Carry Forth the Quran: Allow Your Spirit to Soar

Alhamdulillah for the blessing of witnessing another Ramadan. As we enter into Shawwal, we may be holding many different emotions at the same time: gratitude for seeing another Ramadan, sadness that it’s over along with the extra gatherings and sense of community, and maybe even some guilt at feeling happy that we can eat and drink during the day again.

While there are so many aspects of Ramadan that we hope to hold onto: the decreased need to be constantly eating, the sense of togetherness with the community, and the focus on recitation of the Quran; many look to their newfound relationship or revitalized connection with the Quran to be an area they hope to carry forth. For many, Ramadan is a time where they reconnect with the Quran after months of feeling disconnected and struggling to make it a priority.

That which might receive questioning eyes throughout the year becomes a commonplace practice in Ramadan. In fact, one of my favorite things about Ramadan is seeing the entire Ummah reciting the Quran on a daily basis. It is one of the only times in the year that one can be sitting reading the Quran at 2:30 pm and nobody will say anything! Because everyone is doing it. Everyone is rushing to complete their khatam of Quran (or read as much as they can) during the month. 

So, after finding such a beautiful connection throughout the month, how do we keep this relationship with the Quran thriving after Ramadan? 

1. Intention – Just like with any action in Islam, we start with a clear intention as is stated in the well-known hadith as narrated by ‘Umar bin Al-Khattab (may Allah be pleased with him) that the Messenger of Allah ﷺ said: “Actions are but by intentions, and each man will have but that which he intended.”

You can maximize this intention setting by remembering the following:

  • It helps to be very specific about one’s intention and make it as personal as you can. For example, ‘I intend to strengthen my relationship with the Quran through daily recitation and contemplation so that its light illuminates my heart and draws in angels to envelope my home and family.’
  • Be creative with your intentions and as a second step, write them down beautifully and place them in your favorite ibāda space.

2. Dua – Now that we have our intentions clear, these intentions become our dua. That’s why it’s helpful to spend some time attaining clarity about our intentions. Use your set intentions to call upon Allah. Pray for openings, pray for ease, pray for a heart that is always connected to the Quran. 

3. Goal Setting – Now you can become specific about your goals. How much do you want to read before the next Ramadan? It could be a certain number of khatams, or it could be a certain number of pages. This goal should be attainable, but a little stretchy. See if you can do a little more than you did the year before. 

4. Support – Find community and support each other. Everyone should have that special ‘Quran buddy’ (or buddies) that motivates you and you motivate. We were created to live in community and there is great joy in traversing the path of Quran together. 

5. Joy & Love – Find joy in the journey. A hafidha (a female memorizer of the Quran) once said, ‘You will never be able to memorize the Quran unless you love it. So, find what makes you love it.’ This is different for everyone. Some people love the rhythm and flow of the recitation in tajwīd. Some love delving into the meanings with tafsīr. For others, especially those who have an ear for beautiful sounds, they enjoy listening to the Quran more than anything else. Still others find joy in creating beautiful art of their favorite ayat or Quran journaling. Maybe one or many of the above appeal to you, and it can be helpful to change things around at different times. The Prophet ﷺ said, “Allow the heart to rest at intervals,” reminding us of the natural tendency of humans to need rest and change to find greatest benefit.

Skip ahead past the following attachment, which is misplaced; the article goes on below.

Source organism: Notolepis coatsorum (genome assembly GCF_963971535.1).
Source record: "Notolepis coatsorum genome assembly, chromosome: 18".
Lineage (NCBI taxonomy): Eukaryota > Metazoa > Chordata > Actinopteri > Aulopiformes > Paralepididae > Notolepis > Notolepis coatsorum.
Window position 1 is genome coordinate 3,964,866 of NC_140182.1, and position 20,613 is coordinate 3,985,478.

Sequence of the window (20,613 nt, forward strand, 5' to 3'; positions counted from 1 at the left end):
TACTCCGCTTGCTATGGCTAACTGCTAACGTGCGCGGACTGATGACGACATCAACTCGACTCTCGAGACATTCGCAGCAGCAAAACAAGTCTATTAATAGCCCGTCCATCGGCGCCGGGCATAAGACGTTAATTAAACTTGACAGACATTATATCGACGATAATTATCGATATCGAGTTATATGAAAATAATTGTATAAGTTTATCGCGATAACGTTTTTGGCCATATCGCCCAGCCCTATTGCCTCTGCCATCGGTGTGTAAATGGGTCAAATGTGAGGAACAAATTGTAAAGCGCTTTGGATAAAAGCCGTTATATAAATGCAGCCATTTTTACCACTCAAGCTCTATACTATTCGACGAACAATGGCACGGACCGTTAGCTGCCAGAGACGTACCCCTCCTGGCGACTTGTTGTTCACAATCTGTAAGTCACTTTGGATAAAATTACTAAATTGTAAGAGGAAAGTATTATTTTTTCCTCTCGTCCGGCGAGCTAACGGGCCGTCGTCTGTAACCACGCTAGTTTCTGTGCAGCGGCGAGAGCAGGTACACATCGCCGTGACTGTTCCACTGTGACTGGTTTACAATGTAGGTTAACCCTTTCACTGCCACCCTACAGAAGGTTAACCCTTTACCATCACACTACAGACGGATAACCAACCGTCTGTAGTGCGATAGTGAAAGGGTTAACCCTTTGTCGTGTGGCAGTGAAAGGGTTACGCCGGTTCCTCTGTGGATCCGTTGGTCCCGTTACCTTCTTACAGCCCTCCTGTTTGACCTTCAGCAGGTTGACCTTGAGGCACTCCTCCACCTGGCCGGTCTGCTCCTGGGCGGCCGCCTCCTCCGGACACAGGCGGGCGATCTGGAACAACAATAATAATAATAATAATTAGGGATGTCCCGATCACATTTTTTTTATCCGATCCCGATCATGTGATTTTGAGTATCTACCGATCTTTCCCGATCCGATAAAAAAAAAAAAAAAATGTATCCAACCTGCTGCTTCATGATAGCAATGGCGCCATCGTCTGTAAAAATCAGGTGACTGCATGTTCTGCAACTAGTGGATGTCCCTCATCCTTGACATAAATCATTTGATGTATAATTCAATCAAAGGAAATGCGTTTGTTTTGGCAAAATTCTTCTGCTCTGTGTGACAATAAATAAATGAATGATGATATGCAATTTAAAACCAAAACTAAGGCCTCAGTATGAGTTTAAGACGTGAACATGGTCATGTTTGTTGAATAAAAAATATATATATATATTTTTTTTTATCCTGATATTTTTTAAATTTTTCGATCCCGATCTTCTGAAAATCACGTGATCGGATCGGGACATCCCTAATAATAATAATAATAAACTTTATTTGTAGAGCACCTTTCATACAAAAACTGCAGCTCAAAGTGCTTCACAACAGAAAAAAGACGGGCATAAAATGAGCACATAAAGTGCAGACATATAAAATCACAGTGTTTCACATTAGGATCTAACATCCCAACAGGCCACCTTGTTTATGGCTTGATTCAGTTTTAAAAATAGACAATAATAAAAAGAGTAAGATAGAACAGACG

6. Why? – Remember what it’s all about. Although it is gratifying when we set a goal and are able to achieve it, it is important to not lose sight of what our underlying objective is to maintain a relationship with the Quran. What’s your why? Ultimately, every one of our ‘why’s’ comes back to Allah ﷻ. We recite Quran because these are Allah’s ﷻ words and our goal is His pleasure and to connect our hearts to Him ﷻ. It is nice to recite more, but also, with sincerity, our hearts can remain connected to Allah ﷻ even if we do not complete as much as we would like to. 

7. Purification & Elevation – Hold onto the gift of being cleansed spiritually and physically. During Ramadan, in a sense, we ‘starve the ego and feed the soul.’ Anytime we decrease the focus on the physical, it gives a chance for our spirit to grow. Physically, fasting decreases our cravings as our insulin levels stabilize throughout the day and it gives our cells a chance to detox and renew themselves. At the same time, we spend more time in activities that feed our souls. It becomes easier to do good deeds in this state. Just because Ramadan has ended, it doesn’t mean we can or should go back to exactly where we were beforehand. Every Ramadan can elevate our spirits more and more. 

Every Ramadan comes and calls us to higher versions of ourselves. Every Ramadan, we push ourselves past expected norms to draw closer to our Creator. While maintaining the Ramadan atmosphere outside of the month can be a challenge, and in fact, is not even expected of us, we can still carry forth all the Good we found in the month. Let this be the year you allowed Ramadan to propel you toward a new relationship with the Quran and thereby with your Creator.

Anse Dr. Saadia Mian, Ribaat Instructor

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